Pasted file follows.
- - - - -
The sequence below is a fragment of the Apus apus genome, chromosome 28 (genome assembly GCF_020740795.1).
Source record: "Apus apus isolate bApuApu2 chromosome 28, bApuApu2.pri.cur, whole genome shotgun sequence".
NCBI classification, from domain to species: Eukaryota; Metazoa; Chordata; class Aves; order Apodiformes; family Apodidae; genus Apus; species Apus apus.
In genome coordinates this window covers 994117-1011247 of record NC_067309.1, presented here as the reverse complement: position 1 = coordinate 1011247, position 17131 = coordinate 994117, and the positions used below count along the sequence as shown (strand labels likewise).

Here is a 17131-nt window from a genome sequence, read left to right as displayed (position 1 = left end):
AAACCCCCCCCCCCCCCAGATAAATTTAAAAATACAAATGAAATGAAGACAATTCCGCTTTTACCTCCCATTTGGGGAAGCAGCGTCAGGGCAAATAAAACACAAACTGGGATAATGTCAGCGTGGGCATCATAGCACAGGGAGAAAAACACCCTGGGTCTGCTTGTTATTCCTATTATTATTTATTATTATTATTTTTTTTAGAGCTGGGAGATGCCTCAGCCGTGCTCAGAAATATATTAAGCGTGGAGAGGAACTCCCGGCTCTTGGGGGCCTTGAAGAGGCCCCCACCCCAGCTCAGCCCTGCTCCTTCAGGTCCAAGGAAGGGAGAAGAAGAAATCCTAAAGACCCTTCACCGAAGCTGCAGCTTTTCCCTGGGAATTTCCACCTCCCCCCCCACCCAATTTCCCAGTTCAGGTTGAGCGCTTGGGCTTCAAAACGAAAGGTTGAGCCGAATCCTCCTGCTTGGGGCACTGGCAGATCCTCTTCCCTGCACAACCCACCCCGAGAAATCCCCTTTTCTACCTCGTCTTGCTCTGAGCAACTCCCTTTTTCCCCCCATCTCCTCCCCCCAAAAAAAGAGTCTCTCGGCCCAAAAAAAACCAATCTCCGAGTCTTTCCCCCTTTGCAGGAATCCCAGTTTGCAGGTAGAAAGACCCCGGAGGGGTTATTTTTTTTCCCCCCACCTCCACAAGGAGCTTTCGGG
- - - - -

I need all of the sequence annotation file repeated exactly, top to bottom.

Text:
The sequence below is a fragment of the Apus apus genome, chromosome 28 (genome assembly GCF_020740795.1).
Source record: "Apus apus isolate bApuApu2 chromosome 28, bApuApu2.pri.cur, whole genome shotgun sequence".
NCBI classification, from domain to species: Eukaryota; Metazoa; Chordata; class Aves; order Apodiformes; family Apodidae; genus Apus; species Apus apus.
In genome coordinates this window covers 994117-1011247 of record NC_067309.1, presented here as the reverse complement: position 1 = coordinate 1011247, position 17131 = coordinate 994117, and the positions used below count along the sequence as shown (strand labels likewise).

Here is a 17131-nt window from a genome sequence, read left to right as displayed (position 1 = left end):
AAACCCCCCCCCCCCCCAGATAAATTTAAAAATACAAATGAAATGAAGACAATTCCGCTTTTACCTCCCATTTGGGGAAGCAGCGTCAGGGCAAATAAAACACAAACTGGGATAATGTCAGCGTGGGCATCATAGCACAGGGAGAAAAACACCCTGGGTCTGCTTGTTATTCCTATTATTATTTATTATTATTATTTTTTTTAGAGCTGGGAGATGCCTCAGCCGTGCTCAGAAATATATTAAGCGTGGAGAGGAACTCCCGGCTCTTGGGGGCCTTGAAGAGGCCCCCACCCCAGCTCAGCCCTGCTCCTTCAGGTCCAAGGAAGGGAGAAGAAGAAATCCTAAAGACCCTTCACCGAAGCTGCAGCTTTTCCCTGGGAATTTCCACCTCCCCCCCCACCCAATTTCCCAGTTCAGGTTGAGCGCTTGGGCTTCAAAACGAAAGGTTGAGCCGAATCCTCCTGCTTGGGGCACTGGCAGATCCTCTTCCCTGCACAACCCACCCCGAGAAATCCCCTTTTCTACCTCGTCTTGCTCTGAGCAACTCCCTTTTTCCCCCCATCTCCTCCCCCCAAAAAAAGAGTCTCTCGGCCCAAAAAAAACCAATCTCCGAGTCTTTCCCCCTTTGCAGGAATCCCAGTTTGCAGGTAGAAAGACCCCGGAGGGGTTATTTTTTTTCCCCCCACCTCCACAAGGAGCTTTCGGG